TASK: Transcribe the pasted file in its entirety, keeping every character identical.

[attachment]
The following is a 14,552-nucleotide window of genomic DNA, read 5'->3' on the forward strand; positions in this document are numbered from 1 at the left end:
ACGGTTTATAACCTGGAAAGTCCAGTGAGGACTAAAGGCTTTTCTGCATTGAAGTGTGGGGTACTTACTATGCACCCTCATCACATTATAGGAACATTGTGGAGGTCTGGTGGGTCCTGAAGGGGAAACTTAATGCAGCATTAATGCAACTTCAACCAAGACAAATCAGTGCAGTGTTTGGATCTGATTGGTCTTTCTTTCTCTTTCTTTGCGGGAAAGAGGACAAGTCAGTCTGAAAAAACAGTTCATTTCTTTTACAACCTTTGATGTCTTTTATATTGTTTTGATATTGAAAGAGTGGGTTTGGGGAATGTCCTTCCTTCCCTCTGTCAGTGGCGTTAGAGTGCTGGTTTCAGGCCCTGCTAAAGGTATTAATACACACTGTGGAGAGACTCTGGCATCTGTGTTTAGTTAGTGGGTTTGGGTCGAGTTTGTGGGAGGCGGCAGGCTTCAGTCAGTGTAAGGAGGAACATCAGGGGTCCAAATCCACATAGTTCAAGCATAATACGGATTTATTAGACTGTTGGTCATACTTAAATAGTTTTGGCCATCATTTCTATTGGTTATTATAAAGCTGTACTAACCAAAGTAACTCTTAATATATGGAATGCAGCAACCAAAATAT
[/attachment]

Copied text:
The following is a 14,552-nucleotide window of genomic DNA, read 5'->3' on the forward strand; positions in this document are numbered from 1 at the left end:
ACGGTTTATAACCTGGAAAGTCCAGTGAGGACTAAAGGCTTTTCTGCATTGAAGTGTGGGGTACTTACTATGCACCCTCATCACATTATAGGAACATTGTGGAGGTCTGGTGGGTCCTGAAGGGGAAACTTAATGCAGCATTAATGCAACTTCAACCAAGACAAATCAGTGCAGTGTTTGGATCTGATTGGTCTTTCTTTCTCTTTCTTTGCGGGAAAGAGGACAAGTCAGTCTGAAAAAACAGTTCATTTCTTTTACAACCTTTGATGTCTTTTATATTGTTTTGATATTGAAAGAGTGGGTTTGGGGAATGTCCTTCCTTCCCTCTGTCAGTGGCGTTAGAGTGCTGGTTTCAGGCCCTGCTAAAGGTATTAATACACACTGTGGAGAGACTCTGGCATCTGTGTTTAGTTAGTGGGTTTGGGTCGAGTTTGTGGGAGGCGGCAGGCTTCAGTCAGTGTAAGGAGGAACATCAGGGGTCCAAATCCACATAGTTCAAGCATAATACGGATTTATTAGACTGTTGGTCATACTTAAATAGTTTTGGCCATCATTTCTATTGGTTATTATAAAGCTGTACTAACCAAAGTAACTCTTAATATATGGAATGCAGCAACCAAAATAT